A French court on Monday sentenced a Russian to five years in prison for money laundering, but cleared him of an original charge of defrauding nearly 200 people using ransomware.
Prosecutors had said that Alexander Vinnik sent emails to his targets masquerading as invoices, whose attached document, when opened, activated malware that shut down the computer and encrypted its contents.
A message would appear on the hacked computer with instructions to pay a ransom in the online currency bitcoin to regain control of the machine.
Among the 188 victims of the attacks — which happened between 2016 and 2018 — were local authorities, businesses and individuals in France.
The prosecution had accused Vinnik of making 135 million euros ($164 million) from these attacks, and called for a 10-year sentence against the 41-year-old when the trial opened in October.
But the court cleared him of the randomware attack charges.
"All these accusations have collapsed because Alexander Vinnik had nothing to do with them," said one of his lawyers, Frederic Belot.
The court did, however, find him guilty of laundering the money extorted through the attacks in which a software called Locky was used. In addition to the prison sentence, he was fined 100,000 euros ($121,000).
Vinnik had always denied any connection with the Locky malware, claiming he had been "an ordinary freelance operator" for the BTC-e platform which received the extorted sums had been paid.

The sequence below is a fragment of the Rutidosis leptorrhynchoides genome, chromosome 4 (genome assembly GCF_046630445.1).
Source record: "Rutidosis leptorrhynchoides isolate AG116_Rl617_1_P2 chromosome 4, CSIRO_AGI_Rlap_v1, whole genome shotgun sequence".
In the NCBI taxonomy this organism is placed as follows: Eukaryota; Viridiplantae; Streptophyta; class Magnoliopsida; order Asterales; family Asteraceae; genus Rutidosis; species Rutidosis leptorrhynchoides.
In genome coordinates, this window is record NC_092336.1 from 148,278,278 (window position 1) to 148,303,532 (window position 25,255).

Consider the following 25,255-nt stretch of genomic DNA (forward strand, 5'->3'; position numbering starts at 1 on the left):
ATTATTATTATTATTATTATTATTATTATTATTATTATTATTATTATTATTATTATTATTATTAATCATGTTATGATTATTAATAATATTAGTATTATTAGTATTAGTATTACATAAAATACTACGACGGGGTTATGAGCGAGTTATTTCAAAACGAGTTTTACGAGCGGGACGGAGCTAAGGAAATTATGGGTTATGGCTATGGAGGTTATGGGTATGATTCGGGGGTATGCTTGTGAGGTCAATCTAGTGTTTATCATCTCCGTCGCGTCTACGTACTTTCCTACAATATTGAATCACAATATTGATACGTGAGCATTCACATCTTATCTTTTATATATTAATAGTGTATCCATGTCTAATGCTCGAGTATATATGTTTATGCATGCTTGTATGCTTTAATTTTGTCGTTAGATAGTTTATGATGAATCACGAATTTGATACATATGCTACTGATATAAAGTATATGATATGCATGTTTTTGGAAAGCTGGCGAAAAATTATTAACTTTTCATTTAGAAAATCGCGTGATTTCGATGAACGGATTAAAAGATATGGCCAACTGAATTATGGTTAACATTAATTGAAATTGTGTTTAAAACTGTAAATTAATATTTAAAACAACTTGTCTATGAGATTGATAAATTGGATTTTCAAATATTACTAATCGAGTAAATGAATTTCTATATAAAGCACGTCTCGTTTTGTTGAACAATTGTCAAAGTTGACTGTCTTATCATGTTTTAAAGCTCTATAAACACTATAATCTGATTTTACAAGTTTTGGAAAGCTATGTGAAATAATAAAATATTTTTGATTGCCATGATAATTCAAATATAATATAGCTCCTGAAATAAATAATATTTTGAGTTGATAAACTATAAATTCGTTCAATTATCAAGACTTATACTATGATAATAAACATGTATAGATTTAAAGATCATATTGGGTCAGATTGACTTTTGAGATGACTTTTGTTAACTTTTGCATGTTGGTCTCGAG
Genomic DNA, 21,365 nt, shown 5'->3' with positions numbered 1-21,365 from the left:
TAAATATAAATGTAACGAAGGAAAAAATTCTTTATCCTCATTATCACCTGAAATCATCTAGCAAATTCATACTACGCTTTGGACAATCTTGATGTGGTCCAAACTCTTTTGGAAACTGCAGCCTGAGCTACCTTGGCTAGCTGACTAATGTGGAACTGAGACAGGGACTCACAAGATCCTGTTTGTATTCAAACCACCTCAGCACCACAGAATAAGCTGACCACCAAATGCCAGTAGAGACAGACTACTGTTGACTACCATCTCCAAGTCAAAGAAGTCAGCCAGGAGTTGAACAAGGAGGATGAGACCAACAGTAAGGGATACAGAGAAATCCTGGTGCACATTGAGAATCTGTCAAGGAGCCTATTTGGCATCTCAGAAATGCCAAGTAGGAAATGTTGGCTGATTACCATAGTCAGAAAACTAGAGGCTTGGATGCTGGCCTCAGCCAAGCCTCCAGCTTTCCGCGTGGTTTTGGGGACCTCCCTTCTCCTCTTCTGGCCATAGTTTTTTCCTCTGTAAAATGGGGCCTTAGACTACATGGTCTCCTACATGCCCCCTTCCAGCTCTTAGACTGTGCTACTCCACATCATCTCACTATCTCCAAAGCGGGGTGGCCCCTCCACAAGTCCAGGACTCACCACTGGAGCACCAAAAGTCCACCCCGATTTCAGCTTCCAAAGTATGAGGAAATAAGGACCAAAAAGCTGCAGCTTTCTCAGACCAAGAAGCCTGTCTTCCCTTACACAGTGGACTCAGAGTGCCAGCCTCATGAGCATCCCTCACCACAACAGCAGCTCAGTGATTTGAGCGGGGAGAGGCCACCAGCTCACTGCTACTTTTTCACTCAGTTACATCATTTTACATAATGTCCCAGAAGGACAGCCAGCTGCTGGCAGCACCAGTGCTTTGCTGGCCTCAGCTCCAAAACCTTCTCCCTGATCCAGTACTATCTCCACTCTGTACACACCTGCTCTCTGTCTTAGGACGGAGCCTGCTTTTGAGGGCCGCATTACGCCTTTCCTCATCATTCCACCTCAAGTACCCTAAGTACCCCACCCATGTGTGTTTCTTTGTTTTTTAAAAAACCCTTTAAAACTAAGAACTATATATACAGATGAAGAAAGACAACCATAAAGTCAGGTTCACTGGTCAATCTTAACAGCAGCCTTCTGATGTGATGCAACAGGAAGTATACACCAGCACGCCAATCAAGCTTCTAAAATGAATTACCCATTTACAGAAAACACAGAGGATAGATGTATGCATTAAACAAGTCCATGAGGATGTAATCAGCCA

His lawyer said he would "probably" appeal Monday's verdict.
Vinnik is also wanted in the United States and his native Russia.
Investigators had described the system used in the malware attacks as extremely elaborate, involving mass mail-shots of the "contaminated" emails via a botnet, a network of already infected computers.
The way that the paid ransoms were subsequently laundered to make it difficult to trace was equally sophisticated, the indictment said.
Prosecutors identified 20 businesses in six cities across France among victims and, following the money trail through various bank accounts, identified one as belonging to Vinnik.
US investigators suspect Vinnik of being the mastermind of what they say has become one of the main ways cybercriminals launder their illegal gains.
Vinnik was extradited to France in January from Greece, where he had been arrested on an American warrant in 2017.
He allegedly operated the BTC-e bitcoin exchange until his arrest at the northern Greek tourist resort of Halkidiki, which set off a three-way extradition tussle between the United States, France and Russia.
Greece eventually served the European warrant issued by France.
A US indictment accuses Vinnik of 21 charges ranging from identity theft and facilitating drug trafficking to money laundering.
He tried unsuccessfully to be extradited to Russia, where he is wanted on lesser fraud charges involving just 9,500 euros.